30 new words of the day: 01.26.16

  1. Zest -(excitement) ​enthusiasm, ​eagerness, ​energy, and ​interest:
    “On the contrary,” she smiled, “my life took on a new zest.
    It’s ​wonderful to ​see the children’s zesfor ​life.
    He ​approached every ​task with a ​boundless zest.
    The ​recording ​captures the zest of this ​live ​concert ​performance.

  1. Frantic – adj. very worried/frightened
    I was driven frantic by debts.
    Where on ​earth have you been? We’ve been frantic with ​worry.
  2. Scrapbook – a ​book with ​empty ​pages where you can ​stick ​newspaper​articles, ​pictures, etc. that you have ​collected and ​want to ​keep
    I cut it out and put it in my scrapbook.
  3. Indolent –  ​showing no ​real ​interest or ​effort:
    It isn’t that I’m indolent.
    An indolent ​wave of the ​hand
    An indolent ​reply
  4. Nibble – to ​eat something by taking a lot of ​small ​bites:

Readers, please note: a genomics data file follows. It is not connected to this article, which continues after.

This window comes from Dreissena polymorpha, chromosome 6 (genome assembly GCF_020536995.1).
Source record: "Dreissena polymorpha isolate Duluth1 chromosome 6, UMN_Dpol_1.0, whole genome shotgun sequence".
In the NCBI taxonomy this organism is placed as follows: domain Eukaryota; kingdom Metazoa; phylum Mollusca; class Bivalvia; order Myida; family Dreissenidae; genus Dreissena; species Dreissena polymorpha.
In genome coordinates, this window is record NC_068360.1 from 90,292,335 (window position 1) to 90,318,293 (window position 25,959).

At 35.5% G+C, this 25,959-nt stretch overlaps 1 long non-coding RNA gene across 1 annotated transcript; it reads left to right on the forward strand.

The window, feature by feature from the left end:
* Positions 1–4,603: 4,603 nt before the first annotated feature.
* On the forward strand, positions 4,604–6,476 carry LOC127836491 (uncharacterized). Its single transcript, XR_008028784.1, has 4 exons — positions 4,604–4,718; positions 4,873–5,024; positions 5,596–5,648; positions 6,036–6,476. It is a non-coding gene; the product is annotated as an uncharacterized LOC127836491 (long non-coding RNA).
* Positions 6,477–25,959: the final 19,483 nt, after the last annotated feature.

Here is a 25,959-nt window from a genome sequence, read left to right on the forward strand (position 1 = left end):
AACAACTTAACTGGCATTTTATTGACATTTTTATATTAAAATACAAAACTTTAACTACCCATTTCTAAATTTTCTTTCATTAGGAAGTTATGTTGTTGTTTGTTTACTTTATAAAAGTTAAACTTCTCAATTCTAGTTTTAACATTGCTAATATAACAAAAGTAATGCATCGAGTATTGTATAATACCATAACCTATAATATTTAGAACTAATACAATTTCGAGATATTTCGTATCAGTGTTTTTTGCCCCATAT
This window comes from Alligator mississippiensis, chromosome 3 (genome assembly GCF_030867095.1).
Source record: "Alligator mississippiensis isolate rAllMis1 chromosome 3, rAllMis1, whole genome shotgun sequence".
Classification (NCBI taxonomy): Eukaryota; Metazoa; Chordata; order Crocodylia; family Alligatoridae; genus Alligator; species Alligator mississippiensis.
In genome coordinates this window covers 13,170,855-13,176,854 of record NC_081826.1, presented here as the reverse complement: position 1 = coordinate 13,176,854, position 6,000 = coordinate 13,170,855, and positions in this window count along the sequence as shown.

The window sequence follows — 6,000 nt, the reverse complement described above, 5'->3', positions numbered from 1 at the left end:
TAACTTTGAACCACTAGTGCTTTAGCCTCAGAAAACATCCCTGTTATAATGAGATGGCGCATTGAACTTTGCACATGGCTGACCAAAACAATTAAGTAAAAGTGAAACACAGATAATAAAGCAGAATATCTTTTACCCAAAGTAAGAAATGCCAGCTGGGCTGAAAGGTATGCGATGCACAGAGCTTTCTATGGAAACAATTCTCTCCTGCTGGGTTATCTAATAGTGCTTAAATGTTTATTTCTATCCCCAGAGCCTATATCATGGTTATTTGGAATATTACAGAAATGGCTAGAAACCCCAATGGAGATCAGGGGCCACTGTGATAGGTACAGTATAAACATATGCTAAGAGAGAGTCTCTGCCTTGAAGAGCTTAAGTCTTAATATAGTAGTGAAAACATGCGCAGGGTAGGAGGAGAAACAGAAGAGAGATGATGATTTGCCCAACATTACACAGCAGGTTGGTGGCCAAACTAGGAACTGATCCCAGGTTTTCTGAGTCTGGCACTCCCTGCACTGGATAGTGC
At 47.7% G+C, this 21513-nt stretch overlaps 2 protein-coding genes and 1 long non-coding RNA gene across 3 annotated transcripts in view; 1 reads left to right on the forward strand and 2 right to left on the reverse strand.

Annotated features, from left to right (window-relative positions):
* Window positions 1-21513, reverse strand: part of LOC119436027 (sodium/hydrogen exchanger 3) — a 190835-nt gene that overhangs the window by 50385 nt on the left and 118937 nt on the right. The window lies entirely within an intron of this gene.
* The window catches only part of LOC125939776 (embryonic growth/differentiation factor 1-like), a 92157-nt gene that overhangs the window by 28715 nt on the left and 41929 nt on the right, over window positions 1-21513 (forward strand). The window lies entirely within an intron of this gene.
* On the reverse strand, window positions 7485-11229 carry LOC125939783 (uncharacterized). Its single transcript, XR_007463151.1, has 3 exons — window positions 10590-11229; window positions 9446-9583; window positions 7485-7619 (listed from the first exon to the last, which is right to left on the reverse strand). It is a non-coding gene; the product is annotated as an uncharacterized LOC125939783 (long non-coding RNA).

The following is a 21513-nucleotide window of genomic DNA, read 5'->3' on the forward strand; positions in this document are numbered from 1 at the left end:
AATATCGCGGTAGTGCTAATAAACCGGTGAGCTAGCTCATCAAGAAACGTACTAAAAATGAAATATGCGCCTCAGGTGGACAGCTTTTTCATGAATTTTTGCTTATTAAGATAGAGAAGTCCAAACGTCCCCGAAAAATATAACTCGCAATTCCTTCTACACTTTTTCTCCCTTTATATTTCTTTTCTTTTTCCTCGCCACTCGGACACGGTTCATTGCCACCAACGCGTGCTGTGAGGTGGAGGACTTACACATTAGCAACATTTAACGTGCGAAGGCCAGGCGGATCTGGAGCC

I nibble this, I nibble that, but never finish what I’m at.
    Do you have some ​peanuts for us to nibble while the ​party ​warmsup?
    A ​mouse has nibbled through the ​computer ​cables.
    Jenny’s hamster’s nibbled a ​hole in the ​sofa.
  5. Memorandum – a ​short written ​report ​prepared ​specially for a ​personor ​group of ​people that ​contains ​information about a ​particular​matter:
    I thought I might as well get the memorandum book your company said they had set aside for me.
    Michael Davis has ​prepared a memorandum ​outlining ​our need for an ​additional ​warehouse.
  6. Astound – to ​surprise or ​shock someone very much:
    I was astounded to hear that it was one of the biggest individual sales that had ever been made in their history.
    The ​news astounded me.
  7. Blundering
    Since the sale was made by a green blundering dub like me, who had never finished grade school, it created a mild sensation.
  8. Mutter – to ​speak ​quietly and in a ​low ​voice that is not ​easy to ​hear, often when you are ​worried or ​complaining about something:
    He then muttered the most vital truth I have ever heard about selling.
    Stop muttering and ​speak up!He was muttering (away) to himself.